I'm going to file a law suit against a collection agency for violating my FDCPA rights... Quick question: If I file suit

Asked over 2 years ago - Los Angeles, CA

against the collection agency for FDCPA violations, can they counter sue me for the balance owed on the underlying debt (credit card)?

Additional information

A collection agency (third party debt collector) purchased my account from the orginal creditor. As soon as the collection agency purchased the account, they have been calling me threatening to sue me, take my property, calling friends and family that I owe them money, etc. I know they can't really do the aforementioned, but I want to punish them for this conduct; hence, the reason for a lawyer.

Now that I clarified my position, is it common/likely/possible for a collection agency, like the one I described, to counter sue me for the balance of the account?

Attorney answers (4)

  1. Richard Scott Lysle

    Contributor Level 17


    Lawyers agree

    Answered . Yes. You might be able to sue both the original creditor and the collection agency, if the collection agency is acting as agent. If the collection agency "bought" the account, the original creditor is out of the loop. As to what some unnamed collection agency might do, based upon some unknown facts, I am not a psychic. My crystal ball is broken and out of warranty.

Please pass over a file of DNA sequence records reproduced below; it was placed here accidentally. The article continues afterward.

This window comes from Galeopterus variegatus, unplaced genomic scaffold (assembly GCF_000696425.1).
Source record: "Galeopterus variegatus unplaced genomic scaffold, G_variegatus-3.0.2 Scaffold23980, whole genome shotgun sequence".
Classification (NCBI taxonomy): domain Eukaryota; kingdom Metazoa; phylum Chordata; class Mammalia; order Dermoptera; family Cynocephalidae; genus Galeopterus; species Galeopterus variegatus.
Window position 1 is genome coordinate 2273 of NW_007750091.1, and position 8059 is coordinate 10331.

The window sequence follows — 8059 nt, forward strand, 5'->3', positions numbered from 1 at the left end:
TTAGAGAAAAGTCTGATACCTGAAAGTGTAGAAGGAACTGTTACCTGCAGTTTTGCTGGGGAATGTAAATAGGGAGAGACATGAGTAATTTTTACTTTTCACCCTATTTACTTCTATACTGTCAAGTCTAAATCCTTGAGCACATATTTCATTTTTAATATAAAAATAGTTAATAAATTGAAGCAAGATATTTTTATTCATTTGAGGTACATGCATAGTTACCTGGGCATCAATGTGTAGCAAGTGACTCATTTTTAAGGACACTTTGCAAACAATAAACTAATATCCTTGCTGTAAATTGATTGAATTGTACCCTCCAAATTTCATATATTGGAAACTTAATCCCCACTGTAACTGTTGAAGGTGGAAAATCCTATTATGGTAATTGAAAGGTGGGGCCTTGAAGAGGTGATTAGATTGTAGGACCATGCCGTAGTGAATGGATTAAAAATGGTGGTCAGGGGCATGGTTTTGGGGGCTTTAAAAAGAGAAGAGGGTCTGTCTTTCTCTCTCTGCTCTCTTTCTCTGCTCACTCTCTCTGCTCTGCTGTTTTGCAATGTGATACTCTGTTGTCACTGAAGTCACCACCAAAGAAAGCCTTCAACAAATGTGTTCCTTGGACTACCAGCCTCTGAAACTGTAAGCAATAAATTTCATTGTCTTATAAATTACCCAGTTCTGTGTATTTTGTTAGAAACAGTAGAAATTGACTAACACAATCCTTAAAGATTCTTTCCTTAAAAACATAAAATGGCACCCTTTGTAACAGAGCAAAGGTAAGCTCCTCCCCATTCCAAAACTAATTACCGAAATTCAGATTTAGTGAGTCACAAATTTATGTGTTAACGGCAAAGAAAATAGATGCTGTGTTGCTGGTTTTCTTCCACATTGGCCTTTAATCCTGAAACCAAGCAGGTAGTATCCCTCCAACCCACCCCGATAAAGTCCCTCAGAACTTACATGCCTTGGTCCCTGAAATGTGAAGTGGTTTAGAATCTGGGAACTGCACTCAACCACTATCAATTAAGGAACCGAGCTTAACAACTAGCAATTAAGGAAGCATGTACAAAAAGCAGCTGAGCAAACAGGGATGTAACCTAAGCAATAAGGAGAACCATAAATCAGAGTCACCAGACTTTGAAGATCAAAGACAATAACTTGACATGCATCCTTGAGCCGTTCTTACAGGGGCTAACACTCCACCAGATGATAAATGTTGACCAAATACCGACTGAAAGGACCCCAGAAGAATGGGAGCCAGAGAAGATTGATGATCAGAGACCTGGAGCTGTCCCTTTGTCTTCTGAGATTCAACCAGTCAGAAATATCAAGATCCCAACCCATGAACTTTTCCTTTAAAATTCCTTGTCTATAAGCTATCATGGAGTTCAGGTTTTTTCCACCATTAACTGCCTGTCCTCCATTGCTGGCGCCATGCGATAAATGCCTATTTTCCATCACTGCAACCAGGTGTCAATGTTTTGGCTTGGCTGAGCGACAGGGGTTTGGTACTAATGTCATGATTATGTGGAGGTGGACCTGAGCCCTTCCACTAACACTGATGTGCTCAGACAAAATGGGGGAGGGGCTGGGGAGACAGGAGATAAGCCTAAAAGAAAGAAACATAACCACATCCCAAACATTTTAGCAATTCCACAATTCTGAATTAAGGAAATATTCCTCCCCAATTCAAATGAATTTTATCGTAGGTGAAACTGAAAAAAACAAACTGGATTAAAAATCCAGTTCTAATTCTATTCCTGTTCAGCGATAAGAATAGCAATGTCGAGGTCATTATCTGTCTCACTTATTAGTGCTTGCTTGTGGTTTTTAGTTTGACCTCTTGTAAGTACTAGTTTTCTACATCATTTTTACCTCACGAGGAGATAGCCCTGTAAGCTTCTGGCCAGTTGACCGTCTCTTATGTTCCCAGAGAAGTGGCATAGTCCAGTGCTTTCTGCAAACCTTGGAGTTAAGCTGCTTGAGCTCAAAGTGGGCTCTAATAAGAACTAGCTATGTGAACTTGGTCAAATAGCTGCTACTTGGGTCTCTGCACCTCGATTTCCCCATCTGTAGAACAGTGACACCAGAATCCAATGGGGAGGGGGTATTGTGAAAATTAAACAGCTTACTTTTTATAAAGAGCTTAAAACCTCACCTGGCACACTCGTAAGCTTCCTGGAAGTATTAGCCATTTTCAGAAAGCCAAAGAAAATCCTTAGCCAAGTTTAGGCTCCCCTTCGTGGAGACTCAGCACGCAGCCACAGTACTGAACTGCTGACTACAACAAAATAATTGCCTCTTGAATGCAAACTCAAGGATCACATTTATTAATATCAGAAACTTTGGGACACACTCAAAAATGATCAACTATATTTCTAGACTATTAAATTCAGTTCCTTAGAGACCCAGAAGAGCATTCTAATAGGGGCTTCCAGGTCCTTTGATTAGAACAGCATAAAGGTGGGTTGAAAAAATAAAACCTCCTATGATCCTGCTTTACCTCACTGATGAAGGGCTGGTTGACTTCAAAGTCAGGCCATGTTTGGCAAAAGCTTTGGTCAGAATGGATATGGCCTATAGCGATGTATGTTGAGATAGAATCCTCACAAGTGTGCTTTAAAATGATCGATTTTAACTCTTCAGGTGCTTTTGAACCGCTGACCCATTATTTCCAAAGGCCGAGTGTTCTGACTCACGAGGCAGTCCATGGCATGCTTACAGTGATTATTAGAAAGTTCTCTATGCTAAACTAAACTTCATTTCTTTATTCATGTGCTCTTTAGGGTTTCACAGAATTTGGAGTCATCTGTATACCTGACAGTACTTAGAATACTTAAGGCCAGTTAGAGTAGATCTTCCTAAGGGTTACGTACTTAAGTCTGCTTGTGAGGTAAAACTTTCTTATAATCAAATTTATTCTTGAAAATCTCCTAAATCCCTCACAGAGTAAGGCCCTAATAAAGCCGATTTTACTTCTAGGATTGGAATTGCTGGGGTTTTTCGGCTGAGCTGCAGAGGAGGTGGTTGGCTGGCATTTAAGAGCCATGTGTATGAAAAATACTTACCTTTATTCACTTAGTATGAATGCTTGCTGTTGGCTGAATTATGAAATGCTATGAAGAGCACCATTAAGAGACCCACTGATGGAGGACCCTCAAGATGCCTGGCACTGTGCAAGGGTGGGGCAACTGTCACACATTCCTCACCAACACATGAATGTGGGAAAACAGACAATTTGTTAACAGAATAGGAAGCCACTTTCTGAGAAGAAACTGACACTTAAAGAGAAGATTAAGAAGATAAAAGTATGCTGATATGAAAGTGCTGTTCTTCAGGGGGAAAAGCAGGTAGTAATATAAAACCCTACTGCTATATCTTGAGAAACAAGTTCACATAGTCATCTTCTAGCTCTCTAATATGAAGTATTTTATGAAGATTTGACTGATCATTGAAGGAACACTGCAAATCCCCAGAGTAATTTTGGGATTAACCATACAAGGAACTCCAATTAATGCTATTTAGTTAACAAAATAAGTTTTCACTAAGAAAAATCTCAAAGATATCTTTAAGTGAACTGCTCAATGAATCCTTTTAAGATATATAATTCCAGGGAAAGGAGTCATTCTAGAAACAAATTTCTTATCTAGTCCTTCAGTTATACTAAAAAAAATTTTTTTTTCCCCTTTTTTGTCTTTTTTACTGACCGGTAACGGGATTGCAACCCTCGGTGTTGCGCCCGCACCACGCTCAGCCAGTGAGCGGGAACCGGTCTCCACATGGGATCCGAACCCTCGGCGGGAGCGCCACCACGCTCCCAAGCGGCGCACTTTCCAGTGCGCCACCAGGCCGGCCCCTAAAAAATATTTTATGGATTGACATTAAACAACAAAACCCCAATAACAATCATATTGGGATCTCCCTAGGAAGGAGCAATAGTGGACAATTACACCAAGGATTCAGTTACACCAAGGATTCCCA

2. Bruce Allan Wilson

    Contributor Level 15


    Lawyers agree

    Answered . As Counsel Lysell and Lampert point out. The answer is dependent upon whether or not the collection agency is the owner of the claim/account. Without that info. an answer cannot be given.


  3. Kevin Samuel Sullivan


    Contributor Level 20


    Lawyer agrees

    Answered . Hire a lawyer

  4. Jeffrey B. Lampert


    Contributor Level 19


    Lawyers agree

    Answered . Your FDCPA claim would be against the collection agency, not the creditor, so at first blush the agency can not bring a counterclaim. Having said that, if the collection agency is smart, it would take the debt by assignment and then counter-claim.

    I hope you found this response to be of assistance. This response shall not be considered the rendering of... more

Related Topics


There are different types of debt, but all involve one person (the debtor) owing money to another (the creditor). Terms of repayment are governed by a contract.

Wage garnishment

Wage garnishment is the process whereby your employer sends part of your paycheck directly to your creditor in order to pay off your debt.

Can't find what you're looking for? Ask a Lawyer

Get free answers from experienced attorneys.


Ask now

26,788 answers this week

3,317 attorneys answering

Ask a Lawyer

Get answers from top-rated lawyers.

  • It's FREE
  • It's easy
  • It's anonymous

26,788 answers this week

3,317 attorneys answering